Study of dynamic recrystallization in a Ni-based superalloy by experiments and cellular automaton model
Materials Science and Engineering: A, 2015, 626: 432-440.，-0001，（）：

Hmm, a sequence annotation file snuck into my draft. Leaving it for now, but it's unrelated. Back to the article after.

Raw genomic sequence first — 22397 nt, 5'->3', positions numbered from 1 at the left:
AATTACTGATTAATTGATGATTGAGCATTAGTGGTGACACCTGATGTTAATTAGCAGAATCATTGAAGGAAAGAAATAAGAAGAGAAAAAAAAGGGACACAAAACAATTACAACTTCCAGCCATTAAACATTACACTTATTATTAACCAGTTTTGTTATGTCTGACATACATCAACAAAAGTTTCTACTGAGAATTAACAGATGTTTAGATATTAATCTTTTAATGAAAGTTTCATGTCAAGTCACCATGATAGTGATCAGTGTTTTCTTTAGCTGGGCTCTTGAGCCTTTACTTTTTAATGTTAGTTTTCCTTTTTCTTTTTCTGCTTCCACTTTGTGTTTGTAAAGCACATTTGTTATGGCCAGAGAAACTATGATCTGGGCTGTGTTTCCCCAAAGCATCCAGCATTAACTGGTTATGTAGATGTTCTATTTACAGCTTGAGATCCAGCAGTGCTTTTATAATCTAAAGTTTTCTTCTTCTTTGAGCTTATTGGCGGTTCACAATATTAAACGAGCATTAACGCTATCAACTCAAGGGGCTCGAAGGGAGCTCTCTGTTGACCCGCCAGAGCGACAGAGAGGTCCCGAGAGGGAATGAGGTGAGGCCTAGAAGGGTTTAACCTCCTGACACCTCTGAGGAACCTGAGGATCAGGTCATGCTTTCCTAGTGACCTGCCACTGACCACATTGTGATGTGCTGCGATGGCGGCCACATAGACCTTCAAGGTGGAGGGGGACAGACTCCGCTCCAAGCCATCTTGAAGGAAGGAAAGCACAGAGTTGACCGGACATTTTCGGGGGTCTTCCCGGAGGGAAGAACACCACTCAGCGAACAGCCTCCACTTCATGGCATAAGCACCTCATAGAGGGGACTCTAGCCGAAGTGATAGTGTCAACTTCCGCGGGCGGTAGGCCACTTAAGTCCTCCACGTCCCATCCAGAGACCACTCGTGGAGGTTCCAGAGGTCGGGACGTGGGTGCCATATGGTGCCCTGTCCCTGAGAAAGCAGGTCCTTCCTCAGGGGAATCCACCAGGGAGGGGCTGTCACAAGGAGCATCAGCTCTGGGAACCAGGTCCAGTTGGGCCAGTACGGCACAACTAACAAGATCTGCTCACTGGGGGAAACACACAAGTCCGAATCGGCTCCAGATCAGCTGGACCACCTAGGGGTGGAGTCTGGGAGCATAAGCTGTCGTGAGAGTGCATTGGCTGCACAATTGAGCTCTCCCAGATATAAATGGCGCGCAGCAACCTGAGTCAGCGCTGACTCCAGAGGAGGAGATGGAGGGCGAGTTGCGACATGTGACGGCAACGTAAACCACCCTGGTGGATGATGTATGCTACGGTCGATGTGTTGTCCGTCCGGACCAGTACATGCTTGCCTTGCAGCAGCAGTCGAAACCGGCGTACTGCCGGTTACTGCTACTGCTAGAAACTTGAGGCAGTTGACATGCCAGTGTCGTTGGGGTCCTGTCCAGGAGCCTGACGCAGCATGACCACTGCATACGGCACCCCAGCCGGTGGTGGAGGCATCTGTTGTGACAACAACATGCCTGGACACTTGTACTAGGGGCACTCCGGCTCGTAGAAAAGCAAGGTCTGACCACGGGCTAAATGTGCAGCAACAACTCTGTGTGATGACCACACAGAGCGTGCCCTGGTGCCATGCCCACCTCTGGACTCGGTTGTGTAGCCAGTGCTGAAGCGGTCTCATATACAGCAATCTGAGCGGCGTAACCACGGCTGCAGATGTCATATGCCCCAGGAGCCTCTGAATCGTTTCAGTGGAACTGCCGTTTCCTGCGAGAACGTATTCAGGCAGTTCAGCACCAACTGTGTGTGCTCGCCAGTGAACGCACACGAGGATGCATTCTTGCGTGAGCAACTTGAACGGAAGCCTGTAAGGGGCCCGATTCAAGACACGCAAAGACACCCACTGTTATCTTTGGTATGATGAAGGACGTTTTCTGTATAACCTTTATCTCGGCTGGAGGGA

The hot compressive behaviors of a typical Ni-based superalloy are investigated by hot compression tests under the strain rates of 0.001–1 s?1 and deformation temperatures of 920–1040 °C. It is found that the dynamic recrystallization is the main softening mechanism for the studied superalloy during hot deformation. The deformation temperature and strain rate have a significant influence on the dynamically recrystallized grain size. Based on the experimental results, an inverse power law equation is established to describe the relationship between the dynamically recrystallized grain size and the steady-state flow stress. A cellular automaton model with probabilistic state switches is established to simulate the dynamic recrystallization behaviors of the studied superalloy. The flow stress and the dynamically recrystallized grain size can be well predicted by the established model. Then, the dynamic recrystallization kinetic and the evolutions of the average grain size and grain boundary fraction are studied based on the simulated results. The simulated results show that the dynamic recrystallization is initially heterogeneous, and gradually becomes homogeneous with the increase of the volume fraction of dynamic recrystallization. With the increase of strain, the average grain size decreases, while the grain boundary fraction increases. Furthermore, the average grain size and the grain boundary fraction remain relatively constant when the deformation is under a steady state.